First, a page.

In fact, it is not only the audience who had a hard time from keeping the characters’ continuity from slipping through their fingers. As (what is becomes apparent) is a partly improvised piece, each persons’ person* (on stage) was always at the mercy of the person beside them. The table was the only fixed point of the whole scenario, around which opinions changed, knowledge was exchanged and perspectives were (perhaps) broadened. Ultimately, boundaries were challenged – cultural, generational, personal – but it remains to be questioned whether they were actually shifted.

*I am wary of using the word character here, as Greg (if we are to believe ‘the real’ Greg Wohead is a person on stage) appears to be playing himself, or his perceived memory of himself, so that fictionalised, memorialised, envisaged personhoods fold in on themselves.

Although the play did not seem to have a political direction, there were clear political overtones. At the beginning, voting statistics were projected on the wall, and throughout attention was drawn to differences – religious, cultural, personal – amplifying the questions, what does it mean for these people to be in a room together? how do they exist together? In this case, difference was met level-headedly with a compassionate openness and curiosity. Perhaps this was the most overt political exploration in the entire show. During times in ‘real life’ where empathy and humanity can feel sorely lacking, Wohead casually extended to the audience the possibility that difference can exist peacefully, even productively.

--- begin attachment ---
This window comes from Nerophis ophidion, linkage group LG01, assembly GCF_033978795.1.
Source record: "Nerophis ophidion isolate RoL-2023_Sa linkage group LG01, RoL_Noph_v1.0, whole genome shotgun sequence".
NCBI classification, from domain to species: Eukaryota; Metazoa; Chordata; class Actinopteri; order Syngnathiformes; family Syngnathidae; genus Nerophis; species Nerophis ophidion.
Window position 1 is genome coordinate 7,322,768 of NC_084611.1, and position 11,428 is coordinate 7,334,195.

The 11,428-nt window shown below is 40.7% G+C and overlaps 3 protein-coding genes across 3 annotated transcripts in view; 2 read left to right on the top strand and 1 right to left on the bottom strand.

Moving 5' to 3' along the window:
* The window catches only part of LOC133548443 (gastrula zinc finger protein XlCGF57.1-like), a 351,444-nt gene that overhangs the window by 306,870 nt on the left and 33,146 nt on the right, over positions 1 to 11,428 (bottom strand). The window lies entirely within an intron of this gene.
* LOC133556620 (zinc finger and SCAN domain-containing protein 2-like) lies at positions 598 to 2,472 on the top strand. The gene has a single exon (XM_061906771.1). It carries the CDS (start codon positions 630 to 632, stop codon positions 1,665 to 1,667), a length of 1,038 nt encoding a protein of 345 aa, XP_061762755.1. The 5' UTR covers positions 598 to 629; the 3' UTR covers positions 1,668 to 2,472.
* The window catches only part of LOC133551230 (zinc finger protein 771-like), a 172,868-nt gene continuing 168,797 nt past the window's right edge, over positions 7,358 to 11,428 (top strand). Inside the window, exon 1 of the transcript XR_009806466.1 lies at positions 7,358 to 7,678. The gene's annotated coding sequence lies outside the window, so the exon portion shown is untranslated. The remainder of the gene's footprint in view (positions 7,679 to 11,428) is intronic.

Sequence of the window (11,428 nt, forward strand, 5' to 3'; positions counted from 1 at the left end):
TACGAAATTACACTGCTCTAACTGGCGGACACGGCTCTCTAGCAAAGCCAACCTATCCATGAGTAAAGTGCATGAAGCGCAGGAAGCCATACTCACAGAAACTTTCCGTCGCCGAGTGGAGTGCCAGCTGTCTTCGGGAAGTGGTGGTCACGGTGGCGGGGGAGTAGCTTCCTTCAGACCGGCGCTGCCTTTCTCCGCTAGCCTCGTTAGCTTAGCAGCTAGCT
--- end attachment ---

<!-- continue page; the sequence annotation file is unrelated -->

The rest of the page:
Wohead reached for moments of understanding and vulnerability with the audience through pop tunes and filmic references, enhancing this forged intimacy by dropping the lights, lowering his voice and staring closely into the face of his co-performers. In this theatrical soup in which the audience are left often without a paddle, Wohead’s solo instants drew the audience into a bizarre familiarity….

until, suddenly we were involved in the uncomfortably graphic retelling of pig murders,